While one remembers that it is the people who demanded the dissolution of the army, which was thieving, bloody, and at the service of foreign powers, so as to give the country a police force which serves the citizenry, they are today hatching a plot to militarize the civilian police, the statement continues. If the government and the chief of state [i.e. the president] have no authority over the police, how can they guarantee peace and security in the country, as required by the Constitution and ceaselessly demanded by the people?

The FL declaration concluded that the people are suffering the consequences of the betrayal and ingratitude of a power which continues to hold in contempt the demands of Dec. 16, 1990, when Aristide was elected on an anti-neoliberal pro-justice platform based on popular participation.

The FL's demarcation has made the OPL and other right-wing parties livid because they can no longer create confusion by attributing Preval's unpopular neoliberal policies to Aristide.

Deprived of this weapon, they have grown desperate and now are resorting to far-fetched accusations to smear Aristide. The OPL calls on all sectors of civil society to demand that the state powers assume their responsibilities in the drug affair of Tabarre [the region of the capital where Aristide lives] if they do not want drug dealers to use state institutions to transform the country into a cocaine republic, said the OPL in its Aug. 17 declaration. Who is the owner of the 450 kilos of cocaine which disappeared on the Tabarre road? Who is the owner of the house where the drug load was stocked? Who sent 7 police inspectors to take the drugs from the depot where they were? and so on. If the party has reliable information to answer all these leading questions, why don't they just make it public or give it to the police?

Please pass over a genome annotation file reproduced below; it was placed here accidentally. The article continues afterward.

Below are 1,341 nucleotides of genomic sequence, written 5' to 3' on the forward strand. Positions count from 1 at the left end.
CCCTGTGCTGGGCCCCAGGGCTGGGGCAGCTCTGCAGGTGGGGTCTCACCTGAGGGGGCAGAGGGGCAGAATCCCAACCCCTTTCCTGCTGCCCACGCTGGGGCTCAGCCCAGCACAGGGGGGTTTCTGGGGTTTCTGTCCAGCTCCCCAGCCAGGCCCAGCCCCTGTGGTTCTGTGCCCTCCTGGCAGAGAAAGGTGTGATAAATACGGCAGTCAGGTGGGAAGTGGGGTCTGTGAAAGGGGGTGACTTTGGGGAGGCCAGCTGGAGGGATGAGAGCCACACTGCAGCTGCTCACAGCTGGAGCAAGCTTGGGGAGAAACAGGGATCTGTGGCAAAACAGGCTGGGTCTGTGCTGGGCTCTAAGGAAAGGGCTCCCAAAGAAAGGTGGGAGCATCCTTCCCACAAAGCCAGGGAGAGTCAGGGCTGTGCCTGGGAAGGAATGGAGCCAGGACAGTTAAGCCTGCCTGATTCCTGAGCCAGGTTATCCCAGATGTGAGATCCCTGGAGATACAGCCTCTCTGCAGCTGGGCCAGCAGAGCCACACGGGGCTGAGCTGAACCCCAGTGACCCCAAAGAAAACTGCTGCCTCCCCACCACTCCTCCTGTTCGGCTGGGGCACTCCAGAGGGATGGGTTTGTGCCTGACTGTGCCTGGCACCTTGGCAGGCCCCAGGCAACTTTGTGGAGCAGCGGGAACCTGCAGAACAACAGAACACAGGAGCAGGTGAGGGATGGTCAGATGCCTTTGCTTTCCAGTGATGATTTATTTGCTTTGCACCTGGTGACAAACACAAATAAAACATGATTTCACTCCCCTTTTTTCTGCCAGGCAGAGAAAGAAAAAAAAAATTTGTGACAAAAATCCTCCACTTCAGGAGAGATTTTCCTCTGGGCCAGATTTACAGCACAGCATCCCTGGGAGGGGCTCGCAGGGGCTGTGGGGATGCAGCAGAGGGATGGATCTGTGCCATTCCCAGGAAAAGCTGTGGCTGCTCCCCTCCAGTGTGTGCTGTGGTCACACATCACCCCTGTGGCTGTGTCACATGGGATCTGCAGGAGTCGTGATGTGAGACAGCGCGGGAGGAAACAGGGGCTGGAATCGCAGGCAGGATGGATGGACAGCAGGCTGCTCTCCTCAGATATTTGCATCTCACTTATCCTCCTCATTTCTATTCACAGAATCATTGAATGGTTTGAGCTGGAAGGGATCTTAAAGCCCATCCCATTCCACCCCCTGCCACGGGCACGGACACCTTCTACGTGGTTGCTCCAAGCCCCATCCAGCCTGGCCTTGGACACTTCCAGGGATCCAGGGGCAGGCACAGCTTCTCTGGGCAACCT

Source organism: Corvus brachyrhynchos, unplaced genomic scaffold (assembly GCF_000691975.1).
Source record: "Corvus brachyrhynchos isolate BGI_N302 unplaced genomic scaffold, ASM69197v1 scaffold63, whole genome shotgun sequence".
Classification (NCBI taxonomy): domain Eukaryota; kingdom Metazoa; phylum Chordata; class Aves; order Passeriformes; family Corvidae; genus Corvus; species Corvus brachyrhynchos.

In fact the oblique references were drawn from charges made by a judicial police director Pierre Fortin Jean Denis, who resigned two weeks ago because he felt that Police Inspector General Joseph Luc Eucher was trying to block investigation of the disappearance of the alleged 450 kilo drug cache. While the invisible hands, political motivations, and even the veracity of the intra-police charges and counter-charges remain unclear as we go to press, it is certain that the emergence of the scandal at this time is somehow aimed at Aristide. A witch-hunt or frame-up will likely be attempted, and Jean Denis is scheduled to appear before the OPL-dominated Senate on Aug. 26.

Meanwhile, the International Republican Institute (IRI), the right wing of Washington's National Endowment for Democracy (NED), continues to rally Duvalierist, putschist, and opportunist parties into an anti-Aristide front called the Haitian Conference of Political Parties (CHPP). Graffiti and radio show callers are increasingly asking for the expulsion of IRI from Haiti for its political meddling and its massive funding of what will surely be the FL's far-right opposition in upcoming elections. Although the OPL refrained at the last minute from openly joining the CHPP front engineered by IRI, still they know a good ally when they see one. Vasco Thernelan, the OPL president of the Chamber of Deputies, dismissed calls for IRI's expulsion last week and countered that the organization was undertaking very praise- worthy activities which should be encouraged.